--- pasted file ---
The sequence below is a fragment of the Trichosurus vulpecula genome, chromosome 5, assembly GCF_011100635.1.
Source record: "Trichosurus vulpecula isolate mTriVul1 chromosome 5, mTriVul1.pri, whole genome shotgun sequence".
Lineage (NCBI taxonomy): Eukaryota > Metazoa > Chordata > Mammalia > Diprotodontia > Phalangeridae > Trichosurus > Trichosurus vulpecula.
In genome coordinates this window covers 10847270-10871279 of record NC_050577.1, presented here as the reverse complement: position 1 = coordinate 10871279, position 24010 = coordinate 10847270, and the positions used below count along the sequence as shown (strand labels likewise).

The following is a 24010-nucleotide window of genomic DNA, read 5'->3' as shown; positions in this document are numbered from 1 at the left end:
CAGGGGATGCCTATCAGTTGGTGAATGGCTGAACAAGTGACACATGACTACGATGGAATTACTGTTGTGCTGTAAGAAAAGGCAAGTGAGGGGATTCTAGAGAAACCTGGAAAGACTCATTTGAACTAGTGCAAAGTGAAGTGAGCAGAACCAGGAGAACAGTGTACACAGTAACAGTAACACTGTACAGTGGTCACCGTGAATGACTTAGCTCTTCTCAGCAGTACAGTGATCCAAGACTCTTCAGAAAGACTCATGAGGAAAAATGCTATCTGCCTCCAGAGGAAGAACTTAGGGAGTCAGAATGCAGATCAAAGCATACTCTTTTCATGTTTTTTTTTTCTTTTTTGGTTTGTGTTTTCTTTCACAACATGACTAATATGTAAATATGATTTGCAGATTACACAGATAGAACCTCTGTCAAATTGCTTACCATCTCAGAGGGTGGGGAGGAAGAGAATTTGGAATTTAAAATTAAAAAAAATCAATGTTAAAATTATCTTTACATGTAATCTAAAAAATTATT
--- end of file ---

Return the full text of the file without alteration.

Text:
The sequence below is a fragment of the Trichosurus vulpecula genome, chromosome 5, assembly GCF_011100635.1.
Source record: "Trichosurus vulpecula isolate mTriVul1 chromosome 5, mTriVul1.pri, whole genome shotgun sequence".
Lineage (NCBI taxonomy): Eukaryota > Metazoa > Chordata > Mammalia > Diprotodontia > Phalangeridae > Trichosurus > Trichosurus vulpecula.
In genome coordinates this window covers 10847270-10871279 of record NC_050577.1, presented here as the reverse complement: position 1 = coordinate 10871279, position 24010 = coordinate 10847270, and the positions used below count along the sequence as shown (strand labels likewise).

The following is a 24010-nucleotide window of genomic DNA, read 5'->3' as shown; positions in this document are numbered from 1 at the left end:
CAGGGGATGCCTATCAGTTGGTGAATGGCTGAACAAGTGACACATGACTACGATGGAATTACTGTTGTGCTGTAAGAAAAGGCAAGTGAGGGGATTCTAGAGAAACCTGGAAAGACTCATTTGAACTAGTGCAAAGTGAAGTGAGCAGAACCAGGAGAACAGTGTACACAGTAACAGTAACACTGTACAGTGGTCACCGTGAATGACTTAGCTCTTCTCAGCAGTACAGTGATCCAAGACTCTTCAGAAAGACTCATGAGGAAAAATGCTATCTGCCTCCAGAGGAAGAACTTAGGGAGTCAGAATGCAGATCAAAGCATACTCTTTTCATGTTTTTTTTTTCTTTTTTGGTTTGTGTTTTCTTTCACAACATGACTAATATGTAAATATGATTTGCAGATTACACAGATAGAACCTCTGTCAAATTGCTTACCATCTCAGAGGGTGGGGAGGAAGAGAATTTGGAATTTAAAATTAAAAAAAATCAATGTTAAAATTATCTTTACATGTAATCTAAAAAATTATT